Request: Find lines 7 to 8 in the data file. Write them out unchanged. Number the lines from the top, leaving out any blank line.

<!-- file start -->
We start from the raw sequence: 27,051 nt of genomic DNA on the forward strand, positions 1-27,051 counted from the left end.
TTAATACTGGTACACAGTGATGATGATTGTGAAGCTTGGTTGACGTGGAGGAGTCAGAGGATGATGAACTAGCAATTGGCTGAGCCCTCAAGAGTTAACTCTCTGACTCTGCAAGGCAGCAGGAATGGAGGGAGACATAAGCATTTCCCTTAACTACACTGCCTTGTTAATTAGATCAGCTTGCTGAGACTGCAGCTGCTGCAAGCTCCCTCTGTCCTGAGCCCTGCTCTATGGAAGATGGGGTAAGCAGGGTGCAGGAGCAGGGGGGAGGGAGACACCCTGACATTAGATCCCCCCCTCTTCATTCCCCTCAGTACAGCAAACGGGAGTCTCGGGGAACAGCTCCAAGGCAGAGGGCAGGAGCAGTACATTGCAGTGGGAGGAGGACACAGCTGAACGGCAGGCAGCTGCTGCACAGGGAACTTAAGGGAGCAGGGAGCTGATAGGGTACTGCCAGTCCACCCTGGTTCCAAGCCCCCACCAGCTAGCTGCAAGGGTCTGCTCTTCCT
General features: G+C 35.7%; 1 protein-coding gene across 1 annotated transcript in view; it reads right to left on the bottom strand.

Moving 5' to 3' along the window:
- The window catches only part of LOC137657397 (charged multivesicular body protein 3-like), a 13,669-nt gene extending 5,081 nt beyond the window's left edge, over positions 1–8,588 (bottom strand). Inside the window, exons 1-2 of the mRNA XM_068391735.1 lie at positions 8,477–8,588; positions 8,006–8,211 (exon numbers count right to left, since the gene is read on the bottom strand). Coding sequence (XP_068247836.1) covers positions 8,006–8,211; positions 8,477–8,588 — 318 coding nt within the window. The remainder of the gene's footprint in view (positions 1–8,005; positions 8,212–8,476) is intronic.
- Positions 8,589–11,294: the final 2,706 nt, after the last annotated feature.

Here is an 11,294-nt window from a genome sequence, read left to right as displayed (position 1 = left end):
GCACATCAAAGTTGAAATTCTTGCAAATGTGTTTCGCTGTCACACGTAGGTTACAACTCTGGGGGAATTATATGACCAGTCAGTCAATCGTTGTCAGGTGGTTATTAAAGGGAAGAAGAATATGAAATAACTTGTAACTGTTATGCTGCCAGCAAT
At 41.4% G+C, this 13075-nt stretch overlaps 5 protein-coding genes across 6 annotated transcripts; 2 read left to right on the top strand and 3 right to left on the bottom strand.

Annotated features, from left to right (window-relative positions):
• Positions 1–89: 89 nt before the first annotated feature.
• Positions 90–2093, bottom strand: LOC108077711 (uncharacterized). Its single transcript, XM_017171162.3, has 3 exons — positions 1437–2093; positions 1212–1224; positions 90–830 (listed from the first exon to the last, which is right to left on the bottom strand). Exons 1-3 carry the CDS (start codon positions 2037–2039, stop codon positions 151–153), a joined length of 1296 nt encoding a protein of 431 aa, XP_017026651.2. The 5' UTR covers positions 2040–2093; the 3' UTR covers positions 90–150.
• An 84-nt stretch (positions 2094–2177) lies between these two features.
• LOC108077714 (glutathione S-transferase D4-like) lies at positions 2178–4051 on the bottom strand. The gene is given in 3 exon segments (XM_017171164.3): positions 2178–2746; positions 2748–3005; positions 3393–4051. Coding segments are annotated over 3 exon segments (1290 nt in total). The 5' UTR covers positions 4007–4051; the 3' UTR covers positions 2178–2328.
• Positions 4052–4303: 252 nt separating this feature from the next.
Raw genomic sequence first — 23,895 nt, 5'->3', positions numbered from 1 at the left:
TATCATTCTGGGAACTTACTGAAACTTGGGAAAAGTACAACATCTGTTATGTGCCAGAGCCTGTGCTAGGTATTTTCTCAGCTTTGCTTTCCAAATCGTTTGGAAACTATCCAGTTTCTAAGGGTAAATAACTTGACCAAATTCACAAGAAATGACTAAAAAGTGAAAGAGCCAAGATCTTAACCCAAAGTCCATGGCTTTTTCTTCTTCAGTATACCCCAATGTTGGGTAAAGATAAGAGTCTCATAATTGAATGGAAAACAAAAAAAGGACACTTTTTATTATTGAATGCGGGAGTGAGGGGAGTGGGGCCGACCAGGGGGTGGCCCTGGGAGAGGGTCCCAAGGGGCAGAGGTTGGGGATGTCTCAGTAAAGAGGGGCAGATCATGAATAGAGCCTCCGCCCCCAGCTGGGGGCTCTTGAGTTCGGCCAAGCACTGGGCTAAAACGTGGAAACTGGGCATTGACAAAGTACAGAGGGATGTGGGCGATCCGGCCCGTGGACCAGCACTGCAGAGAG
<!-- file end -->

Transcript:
Here is an 11,294-nt window from a genome sequence, read left to right as displayed (position 1 = left end):
GCACATCAAAGTTGAAATTCTTGCAAATGTGTTTCGCTGTCACACGTAGGTTACAACTCTGGGGGAATTATATGACCAGTCAGTCAATCGTTGTCAGGTGGTTATTAAAGGGAAGAAGAATATGAAATAACTTGTAACTGTTATGCTGCCAGCAAT